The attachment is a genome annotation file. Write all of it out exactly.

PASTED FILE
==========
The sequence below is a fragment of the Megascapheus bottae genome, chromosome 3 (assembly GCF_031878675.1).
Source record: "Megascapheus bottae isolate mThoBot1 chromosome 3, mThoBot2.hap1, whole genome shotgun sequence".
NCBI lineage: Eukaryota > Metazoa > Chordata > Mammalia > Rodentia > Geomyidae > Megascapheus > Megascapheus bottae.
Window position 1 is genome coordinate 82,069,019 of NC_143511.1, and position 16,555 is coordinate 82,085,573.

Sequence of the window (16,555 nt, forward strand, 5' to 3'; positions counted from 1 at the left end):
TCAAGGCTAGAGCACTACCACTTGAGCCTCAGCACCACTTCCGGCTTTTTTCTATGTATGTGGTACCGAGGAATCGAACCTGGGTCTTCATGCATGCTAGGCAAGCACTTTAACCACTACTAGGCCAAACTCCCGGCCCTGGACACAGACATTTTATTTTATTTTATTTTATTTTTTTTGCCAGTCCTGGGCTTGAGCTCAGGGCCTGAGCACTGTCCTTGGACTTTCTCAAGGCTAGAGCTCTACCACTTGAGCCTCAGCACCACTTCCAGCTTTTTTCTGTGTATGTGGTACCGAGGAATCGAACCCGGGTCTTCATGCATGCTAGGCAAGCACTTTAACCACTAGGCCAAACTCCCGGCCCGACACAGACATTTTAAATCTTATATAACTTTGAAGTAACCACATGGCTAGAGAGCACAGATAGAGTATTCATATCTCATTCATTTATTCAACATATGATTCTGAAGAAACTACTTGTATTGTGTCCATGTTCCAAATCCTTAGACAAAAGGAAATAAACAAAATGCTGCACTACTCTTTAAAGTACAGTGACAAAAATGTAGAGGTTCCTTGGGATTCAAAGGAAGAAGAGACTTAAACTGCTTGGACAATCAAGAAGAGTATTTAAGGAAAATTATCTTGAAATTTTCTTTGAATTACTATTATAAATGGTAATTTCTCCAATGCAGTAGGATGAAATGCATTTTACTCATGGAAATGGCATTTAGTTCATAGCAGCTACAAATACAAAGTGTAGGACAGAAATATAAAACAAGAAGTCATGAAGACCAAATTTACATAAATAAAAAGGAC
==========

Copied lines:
The sequence below is a fragment of the Megascapheus bottae genome, chromosome 3 (assembly GCF_031878675.1).
Source record: "Megascapheus bottae isolate mThoBot1 chromosome 3, mThoBot2.hap1, whole genome shotgun sequence".
NCBI lineage: Eukaryota > Metazoa > Chordata > Mammalia > Rodentia > Geomyidae > Megascapheus > Megascapheus bottae.
Window position 1 is genome coordinate 82,069,019 of NC_143511.1, and position 16,555 is coordinate 82,085,573.

Sequence of the window (16,555 nt, forward strand, 5' to 3'; positions counted from 1 at the left end):
TCAAGGCTAGAGCACTACCACTTGAGCCTCAGCACCACTTCCGGCTTTTTTCTATGTATGTGGTACCGAGGAATCGAACCTGGGTCTTCATGCATGCTAGGCAAGCACTTTAACCACTACTAGGCCAAACTCCCGGCCCTGGACACAGACATTTTATTTTATTTTATTTTATTTTTTTTGCCAGTCCTGGGCTTGAGCTCAGGGCCTGAGCACTGTCCTTGGACTTTCTCAAGGCTAGAGCTCTACCACTTGAGCCTCAGCACCACTTCCAGCTTTTTTCTGTGTATGTGGTACCGAGGAATCGAACCCGGGTCTTCATGCATGCTAGGCAAGCACTTTAACCACTAGGCCAAACTCCCGGCCCGACACAGACATTTTAAATCTTATATAACTTTGAAGTAACCACATGGCTAGAGAGCACAGATAGAGTATTCATATCTCATTCATTTATTCAACATATGATTCTGAAGAAACTACTTGTATTGTGTCCATGTTCCAAATCCTTAGACAAAAGGAAATAAACAAAATGCTGCACTACTCTTTAAAGTACAGTGACAAAAATGTAGAGGTTCCTTGGGATTCAAAGGAAGAAGAGACTTAAACTGCTTGGACAATCAAGAAGAGTATTTAAGGAAAATTATCTTGAAATTTTCTTTGAATTACTATTATAAATGGTAATTTCTCCAATGCAGTAGGATGAAATGCATTTTACTCATGGAAATGGCATTTAGTTCATAGCAGCTACAAATACAAAGTGTAGGACAGAAATATAAAACAAGAAGTCATGAAGACCAAATTTACATAAATAAAAAGGAC